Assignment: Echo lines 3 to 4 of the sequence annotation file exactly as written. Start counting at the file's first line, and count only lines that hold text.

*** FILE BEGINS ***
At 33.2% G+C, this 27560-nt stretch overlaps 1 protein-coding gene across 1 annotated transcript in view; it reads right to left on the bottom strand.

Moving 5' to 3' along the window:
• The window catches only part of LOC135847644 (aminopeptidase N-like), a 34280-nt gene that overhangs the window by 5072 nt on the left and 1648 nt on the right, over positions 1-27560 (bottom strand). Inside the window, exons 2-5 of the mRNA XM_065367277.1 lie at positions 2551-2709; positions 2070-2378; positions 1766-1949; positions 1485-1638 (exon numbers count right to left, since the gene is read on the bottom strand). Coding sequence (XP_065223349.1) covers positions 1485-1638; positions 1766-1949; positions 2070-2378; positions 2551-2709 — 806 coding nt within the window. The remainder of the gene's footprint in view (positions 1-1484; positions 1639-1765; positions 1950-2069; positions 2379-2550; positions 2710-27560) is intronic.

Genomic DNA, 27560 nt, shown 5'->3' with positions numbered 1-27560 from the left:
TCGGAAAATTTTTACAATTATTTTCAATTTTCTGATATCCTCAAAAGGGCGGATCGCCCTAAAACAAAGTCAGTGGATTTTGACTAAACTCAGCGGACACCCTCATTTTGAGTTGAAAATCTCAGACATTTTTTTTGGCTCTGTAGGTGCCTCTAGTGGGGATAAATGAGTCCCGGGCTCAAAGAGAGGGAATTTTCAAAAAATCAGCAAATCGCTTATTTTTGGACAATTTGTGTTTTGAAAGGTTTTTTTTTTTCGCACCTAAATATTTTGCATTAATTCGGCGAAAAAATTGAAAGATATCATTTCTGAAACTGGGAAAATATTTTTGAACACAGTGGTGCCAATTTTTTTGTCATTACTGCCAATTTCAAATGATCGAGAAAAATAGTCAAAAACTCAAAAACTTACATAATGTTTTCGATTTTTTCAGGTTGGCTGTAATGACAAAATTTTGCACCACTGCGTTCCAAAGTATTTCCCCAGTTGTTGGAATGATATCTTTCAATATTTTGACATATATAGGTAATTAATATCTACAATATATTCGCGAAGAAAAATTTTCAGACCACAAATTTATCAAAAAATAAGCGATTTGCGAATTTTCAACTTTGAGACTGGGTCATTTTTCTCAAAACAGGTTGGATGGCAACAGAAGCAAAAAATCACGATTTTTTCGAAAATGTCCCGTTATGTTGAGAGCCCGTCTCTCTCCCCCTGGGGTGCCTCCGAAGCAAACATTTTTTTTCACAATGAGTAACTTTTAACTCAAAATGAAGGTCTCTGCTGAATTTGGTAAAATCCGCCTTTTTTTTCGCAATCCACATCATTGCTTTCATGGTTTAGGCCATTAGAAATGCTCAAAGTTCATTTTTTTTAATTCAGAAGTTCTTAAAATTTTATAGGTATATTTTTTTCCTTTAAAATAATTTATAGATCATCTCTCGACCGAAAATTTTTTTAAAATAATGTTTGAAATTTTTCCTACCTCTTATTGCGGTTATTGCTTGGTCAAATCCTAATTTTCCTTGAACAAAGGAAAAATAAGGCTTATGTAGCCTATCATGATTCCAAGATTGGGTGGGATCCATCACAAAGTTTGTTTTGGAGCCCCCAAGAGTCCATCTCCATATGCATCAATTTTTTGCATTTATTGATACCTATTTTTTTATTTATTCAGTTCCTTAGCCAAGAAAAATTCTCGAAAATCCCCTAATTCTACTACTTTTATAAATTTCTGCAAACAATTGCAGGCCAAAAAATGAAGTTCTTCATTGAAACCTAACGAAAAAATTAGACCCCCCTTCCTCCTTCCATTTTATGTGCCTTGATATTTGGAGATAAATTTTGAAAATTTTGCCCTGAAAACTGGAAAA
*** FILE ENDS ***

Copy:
• The window catches only part of LOC135847644 (aminopeptidase N-like), a 34280-nt gene that overhangs the window by 5072 nt on the left and 1648 nt on the right, over positions 1-27560 (bottom strand). Inside the window, exons 2-5 of the mRNA XM_065367277.1 lie at positions 2551-2709; positions 2070-2378; positions 1766-1949; positions 1485-1638 (exon numbers count right to left, since the gene is read on the bottom strand). Coding sequence (XP_065223349.1) covers positions 1485-1638; positions 1766-1949; positions 2070-2378; positions 2551-2709 — 806 coding nt within the window. The remainder of the gene's footprint in view (positions 1-1484; positions 1639-1765; positions 1950-2069; positions 2379-2550; positions 2710-27560) is intronic.

Genomic DNA, 27560 nt, shown 5'->3' with positions numbered 1-27560 from the left: